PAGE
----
Requirement for English 1101

Friday, September 26, 2003

In an editorial about increasing African American attendance at UGA, Todd Young uses an evaluation argument to defend his views on education. He starts by explaining the current problem. His problem is that African Americans are not equally represented by population at Georgia’s largest university. It is easy to display that this problem is relevant by an examination of the entering freshman class. Only 277 of over 5,000 entering freshman are black.

He then evaluates which of three solutions would be the best solution to the problem. One solution is implementing a system of affirmative action. This would solve the problem by making a percentage of every freshman class African American. However, this would create new problems with cost and quality of the freshmen class. Another solution would be to fund more money into need-based scholarships. This would help the large percentage of African American students who are economically challenged.

His final solution which he states is most important is that the state should improve the quality of K-12 education. He discusses Georgia’s low test scores and classroom performance. He states that an increase in the education of not only African Americans but all students would increase college enrollment. He ends with a comparison of UGA to UNC. Despite a lower percentage of there population is black the percentage of black students who are freshmen is twice UGA’s. His evaluation of these three solutions support his argument that increasing education would increase African American enrollment in Georgia colleges.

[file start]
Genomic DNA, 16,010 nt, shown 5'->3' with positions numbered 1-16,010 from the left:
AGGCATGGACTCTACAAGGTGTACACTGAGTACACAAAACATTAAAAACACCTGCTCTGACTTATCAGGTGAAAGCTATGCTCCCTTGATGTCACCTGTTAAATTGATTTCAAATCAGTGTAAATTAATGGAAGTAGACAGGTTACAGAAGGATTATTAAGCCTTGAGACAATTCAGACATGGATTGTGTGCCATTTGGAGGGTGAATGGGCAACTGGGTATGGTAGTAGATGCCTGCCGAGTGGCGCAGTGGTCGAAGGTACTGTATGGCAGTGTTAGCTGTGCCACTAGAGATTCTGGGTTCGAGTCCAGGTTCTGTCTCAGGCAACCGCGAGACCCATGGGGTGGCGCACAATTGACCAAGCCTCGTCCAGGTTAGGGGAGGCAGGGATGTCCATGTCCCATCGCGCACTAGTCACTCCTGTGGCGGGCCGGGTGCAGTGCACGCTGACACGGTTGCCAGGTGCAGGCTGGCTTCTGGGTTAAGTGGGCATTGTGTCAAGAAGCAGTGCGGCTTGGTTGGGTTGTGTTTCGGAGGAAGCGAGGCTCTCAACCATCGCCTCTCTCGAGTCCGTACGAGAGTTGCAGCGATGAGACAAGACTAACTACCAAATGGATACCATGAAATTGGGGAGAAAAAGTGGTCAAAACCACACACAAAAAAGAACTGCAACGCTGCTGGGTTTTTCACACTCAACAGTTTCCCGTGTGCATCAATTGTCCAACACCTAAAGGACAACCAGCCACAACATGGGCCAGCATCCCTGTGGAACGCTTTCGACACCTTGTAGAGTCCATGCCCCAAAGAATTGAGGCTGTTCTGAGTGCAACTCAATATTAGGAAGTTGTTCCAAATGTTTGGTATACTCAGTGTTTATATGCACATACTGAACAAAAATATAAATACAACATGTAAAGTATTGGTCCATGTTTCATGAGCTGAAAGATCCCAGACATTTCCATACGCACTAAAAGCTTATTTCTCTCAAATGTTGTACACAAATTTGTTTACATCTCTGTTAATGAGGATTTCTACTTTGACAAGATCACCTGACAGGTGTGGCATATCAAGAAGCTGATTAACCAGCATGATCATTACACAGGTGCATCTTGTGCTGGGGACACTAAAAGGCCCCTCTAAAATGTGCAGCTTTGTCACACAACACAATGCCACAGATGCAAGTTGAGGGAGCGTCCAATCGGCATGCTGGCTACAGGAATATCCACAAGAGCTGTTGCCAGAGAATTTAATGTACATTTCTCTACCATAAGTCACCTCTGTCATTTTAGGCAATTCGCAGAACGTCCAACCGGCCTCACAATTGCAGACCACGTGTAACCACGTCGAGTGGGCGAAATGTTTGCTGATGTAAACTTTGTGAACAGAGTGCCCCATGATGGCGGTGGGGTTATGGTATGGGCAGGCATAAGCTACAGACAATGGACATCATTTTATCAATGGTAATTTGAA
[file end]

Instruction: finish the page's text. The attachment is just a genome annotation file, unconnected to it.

Friday, September 19, 2003

Riverbend is the penname of a woman is post-war Iraq. In her blog she uses personal narrative as an alternative opinion on current Iraq from what is displayed on American television. Narrative allows for a writer to focus on their personal experiences rather than trying to quote outside sources. This works particularly well in the example of war type blog. This is because someone involved in conflict will always have a more relevant view on it. Her personal experiences of fear since the US occupation of Iraq serve to justify her statements that the US is not working for the good of her country.